Sunday, Saturday 14th, is the 200th anniversary of Francis Scott Key’s penning of the poem that would become the national anthem of the United States. Fort McHenry, target of the British bombardment during the Battle of Baltimore that inspired Key’s poem, is hosting a panoply of commemorative events this weekend, culminating in the Dawn’s Early Light Flag-Raising Ceremony at 8:30 Sunday morning. The historically accurate replica of Mary Pickersgill’s flag made by Maryland Historical Society volunteers last year will be hoisted at the ceremony, a stand-in for the original flag. If you’re not going to be in Baltimore this weekend, you can enjoy some of the rockets’ red glare, air shows, flag-raising and fireworks via webcam.
The original Star-Spangled Banner is in the Smithsonian’s National Museum of American History. It’s so delicate it is kept in perpetual semi-darkness (no more than one foot-candle of light) in a custom display case that cost $30 million dollars to make. The two-storey chamber is climate controlled and keeps the flag free of oxygen and vibrations. The flag is angled at 10 degrees, enough so people can view it without subjecting the banner to the drag of gravity.
One of the reasons the flag is in such a delicate condition is that for years people snipped off souvenirs from it. The Smithsonian has a number of snippets in storage, including a red and white fragment that was once on display at the U.S. Naval Academy Museum in Annapolis, Maryland. Other fragments may be out there in the hands of people who don’t know what they have. The Smithsonian can examine these fragments to help identify them.
With Maryland celebrating its Defenders’ Day on Friday and America’s victory over the British 200 years ago Sunday, at least two families recently inquired whether their fragments might have historical value.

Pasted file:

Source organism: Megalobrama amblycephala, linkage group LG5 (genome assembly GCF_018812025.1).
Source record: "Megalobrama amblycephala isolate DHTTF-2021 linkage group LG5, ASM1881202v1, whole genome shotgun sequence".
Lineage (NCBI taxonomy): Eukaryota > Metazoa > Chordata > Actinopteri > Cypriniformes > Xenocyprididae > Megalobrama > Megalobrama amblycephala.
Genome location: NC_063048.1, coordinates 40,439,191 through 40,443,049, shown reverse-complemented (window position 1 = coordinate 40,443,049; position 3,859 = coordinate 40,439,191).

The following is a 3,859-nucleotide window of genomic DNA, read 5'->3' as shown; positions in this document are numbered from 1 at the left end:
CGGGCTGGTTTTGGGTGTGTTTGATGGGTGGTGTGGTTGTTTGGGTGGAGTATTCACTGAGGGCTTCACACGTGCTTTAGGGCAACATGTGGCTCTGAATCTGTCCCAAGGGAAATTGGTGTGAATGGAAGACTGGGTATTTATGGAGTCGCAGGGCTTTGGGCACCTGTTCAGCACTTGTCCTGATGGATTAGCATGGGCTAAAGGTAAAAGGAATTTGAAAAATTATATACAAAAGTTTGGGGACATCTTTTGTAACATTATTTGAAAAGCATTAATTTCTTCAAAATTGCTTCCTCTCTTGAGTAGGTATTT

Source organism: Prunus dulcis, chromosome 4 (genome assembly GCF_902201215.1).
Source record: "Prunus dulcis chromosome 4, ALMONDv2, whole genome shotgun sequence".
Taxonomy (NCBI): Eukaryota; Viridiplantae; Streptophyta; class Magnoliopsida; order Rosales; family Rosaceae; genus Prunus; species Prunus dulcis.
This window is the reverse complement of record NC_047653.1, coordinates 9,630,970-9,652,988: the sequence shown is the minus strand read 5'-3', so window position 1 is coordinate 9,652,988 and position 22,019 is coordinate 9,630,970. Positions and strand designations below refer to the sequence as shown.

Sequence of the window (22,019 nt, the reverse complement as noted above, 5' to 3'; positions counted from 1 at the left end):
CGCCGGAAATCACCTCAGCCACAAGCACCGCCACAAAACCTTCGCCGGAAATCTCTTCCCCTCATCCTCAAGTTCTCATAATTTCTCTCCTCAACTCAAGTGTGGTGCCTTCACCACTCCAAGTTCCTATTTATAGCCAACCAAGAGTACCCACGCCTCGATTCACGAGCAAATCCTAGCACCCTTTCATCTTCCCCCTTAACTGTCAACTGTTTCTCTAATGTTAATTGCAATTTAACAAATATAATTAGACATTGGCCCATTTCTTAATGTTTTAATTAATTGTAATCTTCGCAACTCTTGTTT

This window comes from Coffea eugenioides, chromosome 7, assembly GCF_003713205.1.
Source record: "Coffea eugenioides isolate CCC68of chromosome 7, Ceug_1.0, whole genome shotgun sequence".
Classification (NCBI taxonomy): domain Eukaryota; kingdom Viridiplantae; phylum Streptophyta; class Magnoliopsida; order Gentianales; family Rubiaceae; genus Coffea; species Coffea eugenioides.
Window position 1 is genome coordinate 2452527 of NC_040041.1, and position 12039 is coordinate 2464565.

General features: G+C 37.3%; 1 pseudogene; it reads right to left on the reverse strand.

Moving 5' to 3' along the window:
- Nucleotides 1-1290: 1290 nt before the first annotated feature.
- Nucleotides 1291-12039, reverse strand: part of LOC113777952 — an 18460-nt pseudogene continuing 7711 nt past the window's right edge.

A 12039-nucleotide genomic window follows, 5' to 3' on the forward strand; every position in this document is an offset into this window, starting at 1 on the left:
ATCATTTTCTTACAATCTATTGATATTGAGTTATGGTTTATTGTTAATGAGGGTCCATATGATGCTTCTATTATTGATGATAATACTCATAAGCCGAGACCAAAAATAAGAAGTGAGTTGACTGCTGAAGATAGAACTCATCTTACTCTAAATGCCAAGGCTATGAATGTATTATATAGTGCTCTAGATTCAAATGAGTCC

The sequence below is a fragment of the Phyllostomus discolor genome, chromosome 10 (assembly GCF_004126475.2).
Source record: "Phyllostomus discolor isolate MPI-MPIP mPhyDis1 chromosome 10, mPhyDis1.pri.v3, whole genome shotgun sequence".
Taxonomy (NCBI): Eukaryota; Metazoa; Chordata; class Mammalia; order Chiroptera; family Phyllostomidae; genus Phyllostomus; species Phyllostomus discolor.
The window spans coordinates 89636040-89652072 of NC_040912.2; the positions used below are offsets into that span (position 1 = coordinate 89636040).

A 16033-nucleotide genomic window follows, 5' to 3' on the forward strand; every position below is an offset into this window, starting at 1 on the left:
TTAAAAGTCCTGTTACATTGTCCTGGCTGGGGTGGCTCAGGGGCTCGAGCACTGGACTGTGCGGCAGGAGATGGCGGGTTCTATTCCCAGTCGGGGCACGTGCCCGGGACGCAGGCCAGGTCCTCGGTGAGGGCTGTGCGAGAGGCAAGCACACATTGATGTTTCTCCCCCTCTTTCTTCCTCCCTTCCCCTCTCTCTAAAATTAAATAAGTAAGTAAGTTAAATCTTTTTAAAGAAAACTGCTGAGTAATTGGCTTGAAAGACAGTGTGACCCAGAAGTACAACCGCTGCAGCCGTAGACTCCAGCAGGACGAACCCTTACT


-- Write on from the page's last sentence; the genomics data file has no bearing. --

Museum conservators are using microscopes, x-rays and other equipment to analyze their weaves, stains and soils to see if they match. Family histories and documents also help prove provenance.
Since the flag came to the Smithsonian in 1907, about 17 pieces have been donated or bought at auction. The museum last acquired pieces in 2003 but has no plans to try to recover them all or reattach them to the original flag.
It would be impossible to reattach most of the pieces. How could you tell where a postage-stamp sized piece of white, for example, originally fit on the flag? Curators would love to see one particular fragment reappear, however. There were 15 stars on the flag when Mary Pickersgill’s team made the flag. One of them was cut out before June 21st, 1873 when the flag was photographed on display at the Boston Navy Yard.
“We’d love to have that back,” said the flag’s chief conservator Suzanne Thomassen-Krauss. “That one I might put back on.”